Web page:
For Perl being ugly unreadable code this is a completely false statement. Perl, unlike Python, gives you so much power to do things in different ways, and the saying goes "with great power comes great responsibility". Bad programmers will write bad unreadable code in any language, as a Python programmer as well I've read quite a bit of Python code that is horribly written. Since Perl allows for a lot of flexibility a programmer coding teams must take a bit more care to apply across the board coding standards. Please have a look at the book "Perl Best Practices", which is the official Perl book for coding standards/guidelines, and you can use Perl::Critic http://search.cpan.org/dist/Perl-Critic/ and Perl::Tidy http://search.cpan.org/dist/Perl-Tidy/ for code standards analysis and clean up based on the standards laid out in the book.

For UI development in Perl I would recommend WxPerl, see http://wxperl.sourceforge.net/ and http://search.cpan.org/dist/Wx/, its the best cross-platform UI development tool for desktop applications. A great example of a GUI application written fully in Perl using WxPerl is the Padre IDE see http://padre.perlide.org/ and http://search.cpan.org/dist/Padre/ . Padre is in my opinion the best IDE for Perl development and I use it everyday. A good alternative would be the Eclipse platform with the EPIC plugin.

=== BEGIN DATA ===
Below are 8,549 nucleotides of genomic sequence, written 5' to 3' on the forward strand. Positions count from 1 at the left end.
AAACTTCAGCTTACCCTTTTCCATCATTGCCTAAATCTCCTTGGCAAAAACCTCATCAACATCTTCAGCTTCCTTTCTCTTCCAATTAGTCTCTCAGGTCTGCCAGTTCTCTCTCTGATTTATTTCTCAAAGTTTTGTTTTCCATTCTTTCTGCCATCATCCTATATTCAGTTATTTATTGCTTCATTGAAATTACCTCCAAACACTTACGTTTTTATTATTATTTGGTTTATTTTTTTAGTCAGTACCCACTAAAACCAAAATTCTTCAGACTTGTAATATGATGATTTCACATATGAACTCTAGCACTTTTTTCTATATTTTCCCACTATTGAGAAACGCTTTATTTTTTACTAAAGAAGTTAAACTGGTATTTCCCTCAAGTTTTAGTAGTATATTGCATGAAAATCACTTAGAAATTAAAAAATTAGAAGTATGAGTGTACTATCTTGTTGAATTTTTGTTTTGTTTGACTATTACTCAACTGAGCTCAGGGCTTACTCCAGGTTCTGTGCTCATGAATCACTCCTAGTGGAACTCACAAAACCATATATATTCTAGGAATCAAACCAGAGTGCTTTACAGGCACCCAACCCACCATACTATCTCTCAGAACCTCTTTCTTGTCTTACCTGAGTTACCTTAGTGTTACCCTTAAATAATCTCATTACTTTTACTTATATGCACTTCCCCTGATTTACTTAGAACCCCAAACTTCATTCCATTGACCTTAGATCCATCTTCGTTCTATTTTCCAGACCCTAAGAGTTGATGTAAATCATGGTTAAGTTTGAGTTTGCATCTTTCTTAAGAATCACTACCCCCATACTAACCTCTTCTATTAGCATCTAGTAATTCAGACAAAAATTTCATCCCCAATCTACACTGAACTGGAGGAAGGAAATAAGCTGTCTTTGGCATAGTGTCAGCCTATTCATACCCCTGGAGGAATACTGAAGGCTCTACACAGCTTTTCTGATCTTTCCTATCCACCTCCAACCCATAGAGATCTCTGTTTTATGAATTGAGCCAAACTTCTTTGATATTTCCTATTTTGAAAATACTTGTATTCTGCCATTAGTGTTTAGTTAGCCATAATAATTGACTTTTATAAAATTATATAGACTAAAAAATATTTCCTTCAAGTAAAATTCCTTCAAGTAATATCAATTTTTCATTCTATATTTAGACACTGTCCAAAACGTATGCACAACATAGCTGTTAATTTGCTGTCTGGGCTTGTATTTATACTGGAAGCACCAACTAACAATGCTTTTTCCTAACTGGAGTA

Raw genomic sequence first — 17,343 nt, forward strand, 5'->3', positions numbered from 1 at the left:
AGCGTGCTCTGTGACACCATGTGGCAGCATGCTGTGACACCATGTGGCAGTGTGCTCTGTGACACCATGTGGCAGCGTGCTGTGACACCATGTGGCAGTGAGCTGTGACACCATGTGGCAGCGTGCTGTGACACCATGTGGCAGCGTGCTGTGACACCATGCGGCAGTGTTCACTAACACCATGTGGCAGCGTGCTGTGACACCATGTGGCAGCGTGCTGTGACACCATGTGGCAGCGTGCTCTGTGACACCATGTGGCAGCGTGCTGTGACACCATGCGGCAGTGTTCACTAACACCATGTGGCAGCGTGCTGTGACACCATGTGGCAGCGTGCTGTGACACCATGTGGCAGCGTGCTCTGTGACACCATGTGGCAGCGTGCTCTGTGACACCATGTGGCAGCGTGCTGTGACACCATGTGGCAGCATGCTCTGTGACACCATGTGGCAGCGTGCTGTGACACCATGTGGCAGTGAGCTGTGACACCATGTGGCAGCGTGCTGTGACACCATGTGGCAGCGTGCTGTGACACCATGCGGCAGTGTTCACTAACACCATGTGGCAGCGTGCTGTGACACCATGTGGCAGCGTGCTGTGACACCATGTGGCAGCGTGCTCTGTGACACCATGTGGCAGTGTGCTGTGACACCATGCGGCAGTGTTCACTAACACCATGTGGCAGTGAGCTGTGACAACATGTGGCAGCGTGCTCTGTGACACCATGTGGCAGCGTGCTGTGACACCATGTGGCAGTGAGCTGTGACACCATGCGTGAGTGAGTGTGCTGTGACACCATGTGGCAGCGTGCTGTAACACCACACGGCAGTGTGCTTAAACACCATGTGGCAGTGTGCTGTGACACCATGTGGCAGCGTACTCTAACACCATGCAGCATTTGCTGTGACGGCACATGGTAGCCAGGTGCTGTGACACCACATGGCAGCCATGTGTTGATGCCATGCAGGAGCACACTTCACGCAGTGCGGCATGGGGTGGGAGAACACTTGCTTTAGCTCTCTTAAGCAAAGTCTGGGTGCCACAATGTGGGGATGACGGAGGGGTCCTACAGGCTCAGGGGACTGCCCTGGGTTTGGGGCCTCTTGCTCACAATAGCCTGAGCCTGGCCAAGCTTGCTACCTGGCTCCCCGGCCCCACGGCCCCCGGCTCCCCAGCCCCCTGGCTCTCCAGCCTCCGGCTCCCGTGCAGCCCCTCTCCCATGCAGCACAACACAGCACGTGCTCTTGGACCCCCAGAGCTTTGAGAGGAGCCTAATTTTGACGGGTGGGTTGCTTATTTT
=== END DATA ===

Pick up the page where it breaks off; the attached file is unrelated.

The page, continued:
As for Perl being slower than C or C++, this is true of any high-level interpreted language including Python, PHP, Ruby, etc. All of these programming languages including Perl are written in C and as one of you said they are much easier to use as they abstract away so many things like pointers and memory allocation but you pay a price in performance. Perl is in general faster than Python, PHP and Ruby in head-to-head comparisons and you will find multiple references to this on the web.

One thing that is sometimes overlooked is that If you are working on a programming project where you need speed, Perl offers many ways to incorporate C or C++ code for the parts where you need more performance. See Inline::C, Inline::CPP, Perl XS, Perl XS++. Python has similar facilities. I've used Perl with these interfaces and performance will increase many fold while you still write most of your code in Perl so you develop faster than doing everything in C or C++.

The biggest "killer app" for Perl is CPAN, with over 20,000 libraries you will find a library to do almost anything. There are just so many rock solid recommended ones I can't list them all. If anyone has a question about the best library for a certain task I would be more than happy to help.